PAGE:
While CMMC is still evolving, you will want to ensure your business is up to date on what a CMMC certification is and how its updates affect you.

The CMMC certification process is arduous but our CMMC 2.0 compliance roadmap can help.

What is CMMC? Cybersecurity Maturity Model Certification is a standard that requires Department of Defense contractors to meet certain levels of cybersecurity in order to protect the department’s sensitive data.

CMMC & CMMC 2.0: Cybersecurity Maturity Model Certification

What Is CMMC?

The Cybersecurity Maturity Model Certification (CMMC) is a unified standard for safeguarding Controlled Unclassified Information (CUI) within the Defense Industrial Base (DIB). It is a framework used to assess an organization’s cybersecurity practices and allows the Department of Defense (DoD) to certify that these practices meet the requirements set forth in the NIST SP 800-171. The certification is required for all organizations working with the DoD, as CMMC is designed to protect CUI from cyber threats and ensure that contractors follow the same cybersecurity policies and procedures.

What Is the CMMC Framework?

The Cybersecurity Maturity Model Certification (CMMC) is a streamlined and centralized cybersecurity framework created by the U.S. Department of Defense to support contractors in defense supply chain compliance and security efforts.

Understanding the CMMC framework is crucial for defense contractors as it outlines the necessary cybersecurity standards and practices required to protect sensitive data and ensure compliance. CMMC is designed to enhance the defense sector’s security posture by mandating a tiered cybersecurity framework. This framework is essential for contractors working with the DoD and associated agencies, as it specifies the levels of cybersecurity hygiene and processes that must be implemented based on the sensitivity of the data handled.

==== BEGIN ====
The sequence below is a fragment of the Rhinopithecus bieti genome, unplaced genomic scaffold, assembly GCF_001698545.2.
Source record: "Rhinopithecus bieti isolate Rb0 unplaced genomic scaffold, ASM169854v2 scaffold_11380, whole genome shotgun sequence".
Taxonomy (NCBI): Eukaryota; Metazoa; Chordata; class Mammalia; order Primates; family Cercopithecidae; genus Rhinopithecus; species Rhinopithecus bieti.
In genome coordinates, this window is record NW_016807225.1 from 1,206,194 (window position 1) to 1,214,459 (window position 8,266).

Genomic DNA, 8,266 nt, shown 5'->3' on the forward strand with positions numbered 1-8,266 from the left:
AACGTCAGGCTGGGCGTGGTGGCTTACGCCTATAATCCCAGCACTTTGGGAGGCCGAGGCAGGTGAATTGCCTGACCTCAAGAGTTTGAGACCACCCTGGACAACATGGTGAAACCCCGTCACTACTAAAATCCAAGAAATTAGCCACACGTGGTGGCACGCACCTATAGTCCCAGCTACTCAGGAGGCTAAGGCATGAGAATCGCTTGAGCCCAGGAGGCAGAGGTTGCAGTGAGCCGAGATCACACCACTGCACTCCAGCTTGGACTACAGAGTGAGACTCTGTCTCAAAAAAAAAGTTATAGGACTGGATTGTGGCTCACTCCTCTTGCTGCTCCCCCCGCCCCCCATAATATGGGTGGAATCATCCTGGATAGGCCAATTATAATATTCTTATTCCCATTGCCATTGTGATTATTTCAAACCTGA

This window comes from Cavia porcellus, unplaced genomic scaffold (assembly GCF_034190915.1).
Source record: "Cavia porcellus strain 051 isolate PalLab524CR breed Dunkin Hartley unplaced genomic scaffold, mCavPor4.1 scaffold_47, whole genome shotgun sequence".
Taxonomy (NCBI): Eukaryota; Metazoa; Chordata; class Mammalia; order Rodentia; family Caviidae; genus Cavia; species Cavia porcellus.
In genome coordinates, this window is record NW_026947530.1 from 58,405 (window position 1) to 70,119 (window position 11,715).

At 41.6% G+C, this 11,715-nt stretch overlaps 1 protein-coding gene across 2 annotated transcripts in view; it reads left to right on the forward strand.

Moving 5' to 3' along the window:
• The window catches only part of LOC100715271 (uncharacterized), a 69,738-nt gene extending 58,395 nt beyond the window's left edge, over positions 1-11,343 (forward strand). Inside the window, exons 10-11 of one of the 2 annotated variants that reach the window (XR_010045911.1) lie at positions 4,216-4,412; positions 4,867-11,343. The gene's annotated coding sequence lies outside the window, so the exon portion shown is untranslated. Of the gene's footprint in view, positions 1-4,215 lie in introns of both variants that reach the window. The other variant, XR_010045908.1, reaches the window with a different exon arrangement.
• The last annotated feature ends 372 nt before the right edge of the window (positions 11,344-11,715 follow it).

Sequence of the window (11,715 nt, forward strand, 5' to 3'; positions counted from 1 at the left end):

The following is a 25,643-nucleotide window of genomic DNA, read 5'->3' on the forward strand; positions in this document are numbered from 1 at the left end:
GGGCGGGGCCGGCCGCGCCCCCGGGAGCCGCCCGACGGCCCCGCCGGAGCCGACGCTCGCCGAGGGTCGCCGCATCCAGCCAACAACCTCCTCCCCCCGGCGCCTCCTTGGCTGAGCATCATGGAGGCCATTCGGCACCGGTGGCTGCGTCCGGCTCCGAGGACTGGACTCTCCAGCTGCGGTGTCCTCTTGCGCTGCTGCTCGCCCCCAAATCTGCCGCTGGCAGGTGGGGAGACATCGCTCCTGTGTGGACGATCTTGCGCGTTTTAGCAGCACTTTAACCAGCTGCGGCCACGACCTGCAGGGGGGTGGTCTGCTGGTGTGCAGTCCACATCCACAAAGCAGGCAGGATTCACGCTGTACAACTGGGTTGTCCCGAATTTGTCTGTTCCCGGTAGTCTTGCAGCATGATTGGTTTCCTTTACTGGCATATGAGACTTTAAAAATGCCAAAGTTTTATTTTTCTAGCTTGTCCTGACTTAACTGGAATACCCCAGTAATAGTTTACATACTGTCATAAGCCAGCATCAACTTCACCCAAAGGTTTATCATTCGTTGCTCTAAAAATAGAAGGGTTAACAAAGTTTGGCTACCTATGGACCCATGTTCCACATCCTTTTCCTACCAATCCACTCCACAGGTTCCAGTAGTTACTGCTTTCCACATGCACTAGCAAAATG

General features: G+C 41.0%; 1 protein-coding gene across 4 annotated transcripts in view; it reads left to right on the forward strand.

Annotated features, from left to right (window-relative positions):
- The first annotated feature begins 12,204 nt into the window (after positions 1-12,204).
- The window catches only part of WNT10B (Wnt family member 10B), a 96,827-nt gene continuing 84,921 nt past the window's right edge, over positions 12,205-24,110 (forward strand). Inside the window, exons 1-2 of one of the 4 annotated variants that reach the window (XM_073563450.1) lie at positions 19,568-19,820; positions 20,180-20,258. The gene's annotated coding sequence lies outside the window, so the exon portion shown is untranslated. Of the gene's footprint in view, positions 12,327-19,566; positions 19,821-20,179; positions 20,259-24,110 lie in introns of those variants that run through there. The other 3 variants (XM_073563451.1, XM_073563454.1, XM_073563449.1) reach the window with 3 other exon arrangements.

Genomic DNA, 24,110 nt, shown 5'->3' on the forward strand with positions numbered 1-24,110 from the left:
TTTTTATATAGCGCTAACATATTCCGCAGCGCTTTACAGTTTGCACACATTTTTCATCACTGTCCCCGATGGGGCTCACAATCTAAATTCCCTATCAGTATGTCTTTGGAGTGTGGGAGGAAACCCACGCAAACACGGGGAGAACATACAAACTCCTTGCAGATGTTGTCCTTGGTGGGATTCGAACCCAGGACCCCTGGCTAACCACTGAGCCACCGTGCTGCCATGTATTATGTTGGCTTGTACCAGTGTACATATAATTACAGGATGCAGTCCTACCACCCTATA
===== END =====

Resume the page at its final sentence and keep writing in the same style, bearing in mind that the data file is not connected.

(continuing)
Unlike previous regulations that allowed contractors to self-certify their cybersecurity measures, the CMMC framework introduces a tiered system of compliance, ranging from basic cyber hygiene requirements to advanced security protocols, ensuring that all defense contractors meet a baseline of cybersecurity standards to protect both unclassified and controlled unclassified information critical to national security.

Introduced in 2019, the CMMC framework was established to enhance the cybersecurity posture of defense contractors, ensuring they have the required levels of security to protect Federal Contract Information (FCI) and Controlled Unclassified Information (CUI). Differing from the previous self-certification process under NIST 800-171 guidelines, the CMMC framework mandates a third-party assessment to validate compliance, answering the vital question of “what is CMMC” by setting a structured benchmark for cybersecurity readiness and resilience within the defense industrial base.